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Terminating employment during illness: What not to do

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HC Online | 15 Sep 2014, 11:07 AM Agree 0
Can you spot where this employer went wrong in reacting to news of his staff member’s cancer diagnosis?
  • HR Professional | 15 Sep 2014, 12:34 PM Agree 0
    Sadly an everyday occurence across many companies Australia wide. The FW act allows for 3 months, after that its the employers discretion.
  • Suzanna Smith | 15 Sep 2014, 01:09 PM Agree 0
    Our receptionist was diagnosed with a voracious form of cancer and I am really proud of the company I work for, and the way they handled it. She was able to attend work as little or as much as she wanted to, and was paid full pay. The other staff happily agreed to pick up any slack, taking on jobs not usually within their job description, rather than take on a temp, so that she still felt useful and valued within the company. She was given a cleaner for her home and a home delivery account so she didn't have to worry about getting groceries. We fought tooth and nail against cold hearted airlines arranging for family to be there with her, and the Directors sought legal advice for her so she could ensure her Estate was sorted. Everyone kept in constant touch, and she was provided with every possible form of support. We are only a small company, yet not once did anyone complain about the workload, nor did the directors ever consider deducting sick days or holiday leave. They would never have considered terminating her. And this was after 2 years of service. Some companies DO have a heart.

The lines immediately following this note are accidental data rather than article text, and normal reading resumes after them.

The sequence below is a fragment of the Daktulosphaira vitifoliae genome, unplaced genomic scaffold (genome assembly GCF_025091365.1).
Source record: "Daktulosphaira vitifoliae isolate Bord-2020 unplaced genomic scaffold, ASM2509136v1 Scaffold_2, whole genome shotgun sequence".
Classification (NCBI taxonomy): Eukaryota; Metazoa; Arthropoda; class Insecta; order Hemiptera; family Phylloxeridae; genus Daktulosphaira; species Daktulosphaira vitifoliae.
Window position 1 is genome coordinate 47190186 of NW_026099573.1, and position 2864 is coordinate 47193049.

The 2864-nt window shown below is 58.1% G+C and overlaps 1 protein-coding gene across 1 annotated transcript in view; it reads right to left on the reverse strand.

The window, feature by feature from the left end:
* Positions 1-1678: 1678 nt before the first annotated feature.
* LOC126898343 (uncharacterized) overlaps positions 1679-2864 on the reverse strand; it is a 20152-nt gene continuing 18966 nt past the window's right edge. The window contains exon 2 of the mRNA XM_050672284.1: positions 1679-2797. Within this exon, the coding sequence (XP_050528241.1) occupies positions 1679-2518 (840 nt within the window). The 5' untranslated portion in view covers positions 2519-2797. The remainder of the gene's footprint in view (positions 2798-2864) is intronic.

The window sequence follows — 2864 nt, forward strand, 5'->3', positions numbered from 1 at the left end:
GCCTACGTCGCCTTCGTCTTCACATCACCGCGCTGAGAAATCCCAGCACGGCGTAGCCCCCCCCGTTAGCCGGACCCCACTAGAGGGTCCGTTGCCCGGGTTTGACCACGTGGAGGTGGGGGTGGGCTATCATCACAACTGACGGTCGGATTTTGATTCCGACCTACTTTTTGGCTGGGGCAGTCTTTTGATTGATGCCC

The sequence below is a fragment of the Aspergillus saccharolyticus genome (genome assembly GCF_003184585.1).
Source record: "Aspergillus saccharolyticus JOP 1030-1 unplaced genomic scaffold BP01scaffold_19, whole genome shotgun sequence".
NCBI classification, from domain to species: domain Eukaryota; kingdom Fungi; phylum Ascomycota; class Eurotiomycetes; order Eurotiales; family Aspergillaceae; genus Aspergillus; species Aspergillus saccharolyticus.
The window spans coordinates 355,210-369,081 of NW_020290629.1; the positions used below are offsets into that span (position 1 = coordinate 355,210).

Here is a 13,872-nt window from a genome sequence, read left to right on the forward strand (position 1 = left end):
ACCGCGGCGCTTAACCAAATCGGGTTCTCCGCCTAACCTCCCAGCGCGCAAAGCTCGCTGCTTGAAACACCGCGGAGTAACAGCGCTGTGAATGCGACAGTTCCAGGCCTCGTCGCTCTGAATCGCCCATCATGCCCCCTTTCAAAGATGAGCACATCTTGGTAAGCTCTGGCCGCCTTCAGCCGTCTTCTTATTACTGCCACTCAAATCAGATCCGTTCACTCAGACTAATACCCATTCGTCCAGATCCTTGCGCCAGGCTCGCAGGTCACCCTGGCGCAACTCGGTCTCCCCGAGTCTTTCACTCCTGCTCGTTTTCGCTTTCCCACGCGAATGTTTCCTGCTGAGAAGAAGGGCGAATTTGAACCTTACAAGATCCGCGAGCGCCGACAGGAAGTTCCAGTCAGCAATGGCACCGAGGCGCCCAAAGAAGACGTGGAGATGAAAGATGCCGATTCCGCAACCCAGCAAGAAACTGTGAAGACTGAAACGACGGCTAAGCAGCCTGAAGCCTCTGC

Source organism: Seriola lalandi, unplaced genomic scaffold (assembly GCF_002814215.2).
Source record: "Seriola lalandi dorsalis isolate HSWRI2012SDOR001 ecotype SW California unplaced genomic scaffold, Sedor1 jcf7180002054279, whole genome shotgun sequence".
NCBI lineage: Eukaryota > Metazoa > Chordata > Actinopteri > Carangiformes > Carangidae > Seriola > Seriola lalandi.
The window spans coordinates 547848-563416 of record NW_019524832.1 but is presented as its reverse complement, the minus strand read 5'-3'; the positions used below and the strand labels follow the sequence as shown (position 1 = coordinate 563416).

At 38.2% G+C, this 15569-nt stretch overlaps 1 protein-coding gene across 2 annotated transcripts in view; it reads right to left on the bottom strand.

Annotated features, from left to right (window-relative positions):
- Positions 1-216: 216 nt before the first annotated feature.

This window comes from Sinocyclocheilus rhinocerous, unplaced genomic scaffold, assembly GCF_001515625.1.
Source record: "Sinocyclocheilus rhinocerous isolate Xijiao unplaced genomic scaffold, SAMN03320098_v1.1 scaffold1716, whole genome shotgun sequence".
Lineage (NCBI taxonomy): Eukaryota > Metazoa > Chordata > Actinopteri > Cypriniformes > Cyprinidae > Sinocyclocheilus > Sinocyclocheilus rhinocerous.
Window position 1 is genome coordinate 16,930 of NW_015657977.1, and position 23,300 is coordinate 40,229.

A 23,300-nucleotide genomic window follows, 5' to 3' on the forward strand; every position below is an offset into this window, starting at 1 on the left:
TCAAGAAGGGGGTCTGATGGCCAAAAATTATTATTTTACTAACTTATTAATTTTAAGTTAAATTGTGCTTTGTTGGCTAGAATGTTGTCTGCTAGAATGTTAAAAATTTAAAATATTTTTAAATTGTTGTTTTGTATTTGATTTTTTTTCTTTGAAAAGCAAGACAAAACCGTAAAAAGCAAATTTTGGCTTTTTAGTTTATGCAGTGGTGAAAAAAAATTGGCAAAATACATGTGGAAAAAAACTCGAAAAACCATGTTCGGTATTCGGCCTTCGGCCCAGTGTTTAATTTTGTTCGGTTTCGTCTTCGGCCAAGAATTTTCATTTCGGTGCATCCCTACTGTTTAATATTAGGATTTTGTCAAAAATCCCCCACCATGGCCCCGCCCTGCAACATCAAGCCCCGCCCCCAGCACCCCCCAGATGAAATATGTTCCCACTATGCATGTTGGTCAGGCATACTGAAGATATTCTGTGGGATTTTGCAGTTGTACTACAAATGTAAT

• New Young Professional | 16 Sep 2014, 12:04 PM Agree 0
    A reaction like that especially given she was an employee of 12 years is an embarrassment to the profession.
  • HR Dude | 16 Sep 2014, 12:29 PM Agree 0
    Three months does instantly mean that the employer can terminate. There was an article related to this one a little while ago after the FWA rejected the claim by an employer that they had the right under the three month rule for an employee that had been absent for 10 months.

    http://www.hcamag.com/hr-news/terminating-absent-employees-what-you-need-to-know-190398.aspx
  • New Young Professional | 16 Sep 2014, 12:35 PM Agree 0
    That's really nice to know that companies still exist like that Suzanna. I have a feeling that that is unfortunately a rare response and is far and few between these days!
  • caca | 17 Sep 2014, 03:10 PM Agree 0
    Although this wasn't the best way to respond, a business is after all a business right? If they need a role to function at a certain level, unfortunately they may need to make a tough decision(albiet with more tact and support).

    I'm very happy that at my workplace we had a long serving employee diagnosed with cancer.
    As this person has more than put in their share of work far beyond her job description there was no question that we would be accommodating.
    We have allowed total freedom in coming and going and not asked for any type of leave be put in. The employee comes in a few times a week and also works from home depending on how they are feeling or dr appointment schedules.
    I would imagine had this been an employee that was not highly valued and high performing we'd feel a little less accommodating.
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